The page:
- German companies are now working a bit more honestly after a few sensational affairs.
- The actions of Trump, however, ensure that the ideas of morality and business come to shaky.
- But it is true: Rules can not be prescribed, it must be demonstrated by the bosses.
The German economy is doing well, at least. Optimism does not give way, though stock prices have long been on a pessimistic downward path. German companies also seem to be on the path of virtue. The former construction group Bilfinger has just been released from the supervision of the American judicial authorities following a corruption affair in Nigeria. The Siemens Group, which plunged into the most spectacular corruption affair of German economic history in 2006, is once again regarded as a flagship company in the general perception. Even VW, which brought one of the most important industries into disrepute by manipulating emission values in diesel engines, now promises to return to a clean business.
Alright in Germany?
Probably not. After two years in office, there is a growing danger that US President Donald Trump will not only damage the global economy, but that this man's amorality in politics and business decisions will also bring down the moral fabric on company floors worldwide. Compliance, that is the ethical and rule-conforming behavior in companies, is shaken under Trump.
The Siemens scandal has created an awareness of this topic in Germany. He made it clear that a German company, which wants to gain advantages in foreign markets with bribes advantages over the competition, gets it not only with domestic prosecutors, but with the American judicial authorities to do. That can go very fast.
A German company only has to settle transactions in dollars or have used an American bank, already the US judiciary can access. Siemens had to pay high penalties in the United States and was also subjected to monitoring by a "monitor" at the request of the US authorities.
Good corporate governance is very important for the reputation of a company
Since then, other German companies have been monitored by the US Department of Justice, including Commerzbank and Volkswagen. But the consequences of the Americans in punitive measures had effect. German companies regarded this monitor as an engine for compliance. "Only clean shops!" became the standard formula in the executive floors.
But now there is a president in the White House who does not care about the moral viability of contracts with other countries as long as they use the US. As a real estate entrepreneur, Trump liked to do handshake himself, often with dubious partners and shirt-sleeved methods. The main thing at the end of a profit comes out.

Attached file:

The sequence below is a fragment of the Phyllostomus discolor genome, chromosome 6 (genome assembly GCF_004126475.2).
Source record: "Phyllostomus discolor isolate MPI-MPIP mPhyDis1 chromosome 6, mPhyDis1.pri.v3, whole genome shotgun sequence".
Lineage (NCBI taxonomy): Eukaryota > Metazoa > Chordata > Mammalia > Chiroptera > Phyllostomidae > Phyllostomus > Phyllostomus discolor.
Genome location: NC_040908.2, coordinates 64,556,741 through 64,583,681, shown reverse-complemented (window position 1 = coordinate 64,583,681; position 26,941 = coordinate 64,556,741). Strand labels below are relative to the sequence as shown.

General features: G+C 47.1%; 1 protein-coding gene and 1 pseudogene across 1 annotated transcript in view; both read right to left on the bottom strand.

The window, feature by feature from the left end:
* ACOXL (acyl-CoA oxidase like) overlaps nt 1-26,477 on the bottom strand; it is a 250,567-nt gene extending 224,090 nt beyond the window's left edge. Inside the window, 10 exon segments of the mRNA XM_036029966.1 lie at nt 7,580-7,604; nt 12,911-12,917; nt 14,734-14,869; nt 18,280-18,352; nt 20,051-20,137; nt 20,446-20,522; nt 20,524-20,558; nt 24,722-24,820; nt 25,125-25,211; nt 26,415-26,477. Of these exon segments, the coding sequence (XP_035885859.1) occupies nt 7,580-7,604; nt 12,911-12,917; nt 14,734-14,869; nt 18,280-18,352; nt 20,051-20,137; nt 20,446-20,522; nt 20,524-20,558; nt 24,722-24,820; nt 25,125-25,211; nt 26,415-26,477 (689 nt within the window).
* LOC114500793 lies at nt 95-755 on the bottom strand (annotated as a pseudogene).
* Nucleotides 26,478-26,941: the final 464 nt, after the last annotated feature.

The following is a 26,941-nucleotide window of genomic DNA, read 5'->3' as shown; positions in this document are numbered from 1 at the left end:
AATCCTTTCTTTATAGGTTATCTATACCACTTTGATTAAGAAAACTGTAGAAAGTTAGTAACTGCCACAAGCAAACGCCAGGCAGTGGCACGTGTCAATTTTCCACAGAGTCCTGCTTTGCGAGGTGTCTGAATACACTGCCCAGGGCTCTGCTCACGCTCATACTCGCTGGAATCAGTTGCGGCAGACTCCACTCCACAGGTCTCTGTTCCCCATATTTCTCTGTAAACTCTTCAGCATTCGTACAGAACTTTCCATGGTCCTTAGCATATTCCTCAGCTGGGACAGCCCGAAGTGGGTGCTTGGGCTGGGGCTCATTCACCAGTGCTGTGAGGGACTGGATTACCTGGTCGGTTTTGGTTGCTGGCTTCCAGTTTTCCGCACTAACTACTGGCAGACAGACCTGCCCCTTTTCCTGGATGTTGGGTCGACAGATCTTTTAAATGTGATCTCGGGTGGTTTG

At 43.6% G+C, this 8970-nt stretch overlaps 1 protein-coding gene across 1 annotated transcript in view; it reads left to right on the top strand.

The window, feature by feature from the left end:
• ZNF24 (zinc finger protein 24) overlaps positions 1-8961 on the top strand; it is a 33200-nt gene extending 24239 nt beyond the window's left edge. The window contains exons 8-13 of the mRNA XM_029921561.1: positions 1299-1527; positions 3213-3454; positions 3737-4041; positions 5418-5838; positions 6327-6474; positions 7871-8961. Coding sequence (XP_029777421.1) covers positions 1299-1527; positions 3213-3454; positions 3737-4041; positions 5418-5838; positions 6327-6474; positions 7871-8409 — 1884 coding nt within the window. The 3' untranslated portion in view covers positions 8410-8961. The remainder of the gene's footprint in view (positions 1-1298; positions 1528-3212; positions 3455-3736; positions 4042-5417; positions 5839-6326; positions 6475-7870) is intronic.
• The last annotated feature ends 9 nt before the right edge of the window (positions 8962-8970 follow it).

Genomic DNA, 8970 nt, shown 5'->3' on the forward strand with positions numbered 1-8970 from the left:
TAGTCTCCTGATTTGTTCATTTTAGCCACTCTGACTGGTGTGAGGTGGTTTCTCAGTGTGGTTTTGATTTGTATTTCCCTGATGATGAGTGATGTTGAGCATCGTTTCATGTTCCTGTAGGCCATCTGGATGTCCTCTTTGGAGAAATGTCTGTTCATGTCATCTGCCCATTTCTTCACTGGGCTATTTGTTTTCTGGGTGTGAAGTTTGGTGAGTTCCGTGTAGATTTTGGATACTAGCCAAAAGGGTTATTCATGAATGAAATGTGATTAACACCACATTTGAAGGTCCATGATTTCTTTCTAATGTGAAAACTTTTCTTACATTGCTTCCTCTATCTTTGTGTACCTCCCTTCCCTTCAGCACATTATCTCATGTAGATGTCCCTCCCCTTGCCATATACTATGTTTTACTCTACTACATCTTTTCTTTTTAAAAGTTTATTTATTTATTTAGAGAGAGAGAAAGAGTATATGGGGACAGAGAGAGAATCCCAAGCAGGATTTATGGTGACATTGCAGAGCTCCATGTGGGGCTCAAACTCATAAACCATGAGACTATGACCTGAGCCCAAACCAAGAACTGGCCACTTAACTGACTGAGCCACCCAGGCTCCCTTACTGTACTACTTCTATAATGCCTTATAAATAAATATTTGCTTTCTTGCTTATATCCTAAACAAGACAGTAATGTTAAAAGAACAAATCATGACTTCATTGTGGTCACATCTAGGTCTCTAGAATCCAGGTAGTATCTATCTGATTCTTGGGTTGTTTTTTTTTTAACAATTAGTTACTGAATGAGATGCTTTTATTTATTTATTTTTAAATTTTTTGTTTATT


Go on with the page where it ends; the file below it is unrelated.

"All my life I was greedy, greedy, greedy," Trump had said in the election campaign: "I grabbed as much money as I could grab, but now I want to be greedy for the United States." However, anyone who pursues politics and private business on the basis of greed alone should not be surprised if in the eyes of the world he no longer considers himself a keeper of decent business conduct.
With this president, the – albeit unloved – moral-policeman USA seems to be withdrawing from the international fight against corruption in large corporations. This has been noticed very quickly by an important member of the administration in Washington.
US lawyer Hui Chen was brought to the US Department of Justice even in the days of President Barack Obama, to watch global corporations on their way back to virtue and review their efforts in compliance work. But after only a few months under Trump, she has left the Ministry of Justice. When she interviewed companies on compliance issues, she said after saying goodbye, she had thought about the numerous pending cases against the President of the United States – from constitutional breakage to conflicts of interest: "I did not want to go along with that."
With that she hit the US media high waves. The South German newspaper Chen said of Trump's attitude to decent business behavior: "Mr. Trump has a very worrying tone and behavior from the top." "I think his tone and behavior have a negative impact on compliance, everywhere, both domestically and abroad," said Chen.